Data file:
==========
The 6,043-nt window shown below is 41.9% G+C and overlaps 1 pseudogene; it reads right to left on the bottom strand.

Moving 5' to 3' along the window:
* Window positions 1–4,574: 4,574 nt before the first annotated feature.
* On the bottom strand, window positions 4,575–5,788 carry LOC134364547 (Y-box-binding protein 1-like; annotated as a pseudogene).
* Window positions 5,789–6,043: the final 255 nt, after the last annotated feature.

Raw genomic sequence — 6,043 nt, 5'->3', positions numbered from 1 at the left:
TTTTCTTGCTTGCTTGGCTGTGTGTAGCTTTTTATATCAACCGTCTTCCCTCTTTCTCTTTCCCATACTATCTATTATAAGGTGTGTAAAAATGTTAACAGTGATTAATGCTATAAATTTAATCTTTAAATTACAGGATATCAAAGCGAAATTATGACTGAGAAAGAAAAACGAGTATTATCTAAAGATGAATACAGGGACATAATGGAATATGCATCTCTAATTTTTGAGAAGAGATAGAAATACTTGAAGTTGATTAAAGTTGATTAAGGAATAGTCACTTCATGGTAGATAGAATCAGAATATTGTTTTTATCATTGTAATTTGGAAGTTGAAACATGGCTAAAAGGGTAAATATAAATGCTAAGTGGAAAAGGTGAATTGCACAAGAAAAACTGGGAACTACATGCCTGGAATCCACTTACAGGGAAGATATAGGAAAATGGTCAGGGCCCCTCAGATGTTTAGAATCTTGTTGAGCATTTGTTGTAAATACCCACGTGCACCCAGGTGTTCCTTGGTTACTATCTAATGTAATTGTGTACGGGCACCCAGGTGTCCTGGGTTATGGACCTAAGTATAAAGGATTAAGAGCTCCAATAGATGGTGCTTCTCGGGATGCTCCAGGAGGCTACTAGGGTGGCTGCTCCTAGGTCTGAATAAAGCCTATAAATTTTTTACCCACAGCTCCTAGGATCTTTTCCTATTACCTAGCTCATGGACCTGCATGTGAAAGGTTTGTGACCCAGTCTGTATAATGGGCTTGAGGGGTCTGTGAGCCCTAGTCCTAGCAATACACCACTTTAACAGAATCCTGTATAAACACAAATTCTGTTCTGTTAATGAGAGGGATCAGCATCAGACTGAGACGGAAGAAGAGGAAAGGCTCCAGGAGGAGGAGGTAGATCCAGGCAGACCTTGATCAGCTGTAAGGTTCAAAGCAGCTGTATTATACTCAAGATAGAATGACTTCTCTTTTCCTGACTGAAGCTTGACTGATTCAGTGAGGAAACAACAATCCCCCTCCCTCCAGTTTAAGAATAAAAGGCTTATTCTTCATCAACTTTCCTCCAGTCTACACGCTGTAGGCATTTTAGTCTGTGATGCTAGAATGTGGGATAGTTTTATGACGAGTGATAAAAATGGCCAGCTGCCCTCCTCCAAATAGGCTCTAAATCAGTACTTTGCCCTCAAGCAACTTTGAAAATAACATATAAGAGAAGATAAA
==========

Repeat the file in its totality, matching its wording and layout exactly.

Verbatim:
The 6,043-nt window shown below is 41.9% G+C and overlaps 1 pseudogene; it reads right to left on the bottom strand.

Moving 5' to 3' along the window:
* Window positions 1–4,574: 4,574 nt before the first annotated feature.
* On the bottom strand, window positions 4,575–5,788 carry LOC134364547 (Y-box-binding protein 1-like; annotated as a pseudogene).
* Window positions 5,789–6,043: the final 255 nt, after the last annotated feature.

Raw genomic sequence — 6,043 nt, 5'->3', positions numbered from 1 at the left:
TTTTCTTGCTTGCTTGGCTGTGTGTAGCTTTTTATATCAACCGTCTTCCCTCTTTCTCTTTCCCATACTATCTATTATAAGGTGTGTAAAAATGTTAACAGTGATTAATGCTATAAATTTAATCTTTAAATTACAGGATATCAAAGCGAAATTATGACTGAGAAAGAAAAACGAGTATTATCTAAAGATGAATACAGGGACATAATGGAATATGCATCTCTAATTTTTGAGAAGAGATAGAAATACTTGAAGTTGATTAAAGTTGATTAAGGAATAGTCACTTCATGGTAGATAGAATCAGAATATTGTTTTTATCATTGTAATTTGGAAGTTGAAACATGGCTAAAAGGGTAAATATAAATGCTAAGTGGAAAAGGTGAATTGCACAAGAAAAACTGGGAACTACATGCCTGGAATCCACTTACAGGGAAGATATAGGAAAATGGTCAGGGCCCCTCAGATGTTTAGAATCTTGTTGAGCATTTGTTGTAAATACCCACGTGCACCCAGGTGTTCCTTGGTTACTATCTAATGTAATTGTGTACGGGCACCCAGGTGTCCTGGGTTATGGACCTAAGTATAAAGGATTAAGAGCTCCAATAGATGGTGCTTCTCGGGATGCTCCAGGAGGCTACTAGGGTGGCTGCTCCTAGGTCTGAATAAAGCCTATAAATTTTTTACCCACAGCTCCTAGGATCTTTTCCTATTACCTAGCTCATGGACCTGCATGTGAAAGGTTTGTGACCCAGTCTGTATAATGGGCTTGAGGGGTCTGTGAGCCCTAGTCCTAGCAATACACCACTTTAACAGAATCCTGTATAAACACAAATTCTGTTCTGTTAATGAGAGGGATCAGCATCAGACTGAGACGGAAGAAGAGGAAAGGCTCCAGGAGGAGGAGGTAGATCCAGGCAGACCTTGATCAGCTGTAAGGTTCAAAGCAGCTGTATTATACTCAAGATAGAATGACTTCTCTTTTCCTGACTGAAGCTTGACTGATTCAGTGAGGAAACAACAATCCCCCTCCCTCCAGTTTAAGAATAAAAGGCTTATTCTTCATCAACTTTCCTCCAGTCTACACGCTGTAGGCATTTTAGTCTGTGATGCTAGAATGTGGGATAGTTTTATGACGAGTGATAAAAATGGCCAGCTGCCCTCCTCCAAATAGGCTCTAAATCAGTACTTTGCCCTCAAGCAACTTTGAAAATAACATATAAGAGAAGATAAA